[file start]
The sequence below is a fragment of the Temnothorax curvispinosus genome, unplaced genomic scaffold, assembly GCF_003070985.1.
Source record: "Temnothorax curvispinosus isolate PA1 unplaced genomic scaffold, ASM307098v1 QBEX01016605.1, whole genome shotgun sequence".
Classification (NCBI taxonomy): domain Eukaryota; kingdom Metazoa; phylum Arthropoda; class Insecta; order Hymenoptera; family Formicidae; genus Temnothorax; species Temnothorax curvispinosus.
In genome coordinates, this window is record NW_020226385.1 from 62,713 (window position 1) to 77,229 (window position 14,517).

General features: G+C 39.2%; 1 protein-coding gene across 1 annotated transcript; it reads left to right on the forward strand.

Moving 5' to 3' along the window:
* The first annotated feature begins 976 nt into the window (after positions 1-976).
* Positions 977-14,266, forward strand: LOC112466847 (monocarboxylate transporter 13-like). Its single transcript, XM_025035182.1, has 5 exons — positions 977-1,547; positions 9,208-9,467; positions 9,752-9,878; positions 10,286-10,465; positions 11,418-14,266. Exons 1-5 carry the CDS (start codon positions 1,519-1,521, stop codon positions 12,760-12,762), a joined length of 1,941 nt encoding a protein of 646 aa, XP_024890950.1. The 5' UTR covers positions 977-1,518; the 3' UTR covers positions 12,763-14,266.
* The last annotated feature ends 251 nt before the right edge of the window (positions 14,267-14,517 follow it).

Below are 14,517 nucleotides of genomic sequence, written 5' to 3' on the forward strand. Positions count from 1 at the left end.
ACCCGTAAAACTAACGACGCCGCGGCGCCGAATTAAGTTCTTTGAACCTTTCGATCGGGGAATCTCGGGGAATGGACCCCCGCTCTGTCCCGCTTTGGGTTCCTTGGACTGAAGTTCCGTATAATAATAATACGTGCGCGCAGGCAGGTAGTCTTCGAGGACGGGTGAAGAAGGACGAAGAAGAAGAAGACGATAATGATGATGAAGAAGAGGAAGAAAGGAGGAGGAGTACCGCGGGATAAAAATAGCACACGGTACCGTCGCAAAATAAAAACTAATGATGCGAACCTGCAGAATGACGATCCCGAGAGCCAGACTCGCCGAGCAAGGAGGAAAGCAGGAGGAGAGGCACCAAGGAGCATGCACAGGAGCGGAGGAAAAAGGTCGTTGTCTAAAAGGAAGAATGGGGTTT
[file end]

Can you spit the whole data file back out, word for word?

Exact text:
The sequence below is a fragment of the Temnothorax curvispinosus genome, unplaced genomic scaffold, assembly GCF_003070985.1.
Source record: "Temnothorax curvispinosus isolate PA1 unplaced genomic scaffold, ASM307098v1 QBEX01016605.1, whole genome shotgun sequence".
Classification (NCBI taxonomy): domain Eukaryota; kingdom Metazoa; phylum Arthropoda; class Insecta; order Hymenoptera; family Formicidae; genus Temnothorax; species Temnothorax curvispinosus.
In genome coordinates, this window is record NW_020226385.1 from 62,713 (window position 1) to 77,229 (window position 14,517).

General features: G+C 39.2%; 1 protein-coding gene across 1 annotated transcript; it reads left to right on the forward strand.

Moving 5' to 3' along the window:
* The first annotated feature begins 976 nt into the window (after positions 1-976).
* Positions 977-14,266, forward strand: LOC112466847 (monocarboxylate transporter 13-like). Its single transcript, XM_025035182.1, has 5 exons — positions 977-1,547; positions 9,208-9,467; positions 9,752-9,878; positions 10,286-10,465; positions 11,418-14,266. Exons 1-5 carry the CDS (start codon positions 1,519-1,521, stop codon positions 12,760-12,762), a joined length of 1,941 nt encoding a protein of 646 aa, XP_024890950.1. The 5' UTR covers positions 977-1,518; the 3' UTR covers positions 12,763-14,266.
* The last annotated feature ends 251 nt before the right edge of the window (positions 14,267-14,517 follow it).

Below are 14,517 nucleotides of genomic sequence, written 5' to 3' on the forward strand. Positions count from 1 at the left end.
ACCCGTAAAACTAACGACGCCGCGGCGCCGAATTAAGTTCTTTGAACCTTTCGATCGGGGAATCTCGGGGAATGGACCCCCGCTCTGTCCCGCTTTGGGTTCCTTGGACTGAAGTTCCGTATAATAATAATACGTGCGCGCAGGCAGGTAGTCTTCGAGGACGGGTGAAGAAGGACGAAGAAGAAGAAGACGATAATGATGATGAAGAAGAGGAAGAAAGGAGGAGGAGTACCGCGGGATAAAAATAGCACACGGTACCGTCGCAAAATAAAAACTAATGATGCGAACCTGCAGAATGACGATCCCGAGAGCCAGACTCGCCGAGCAAGGAGGAAAGCAGGAGGAGAGGCACCAAGGAGCATGCACAGGAGCGGAGGAAAAAGGTCGTTGTCTAAAAGGAAGAATGGGGTTT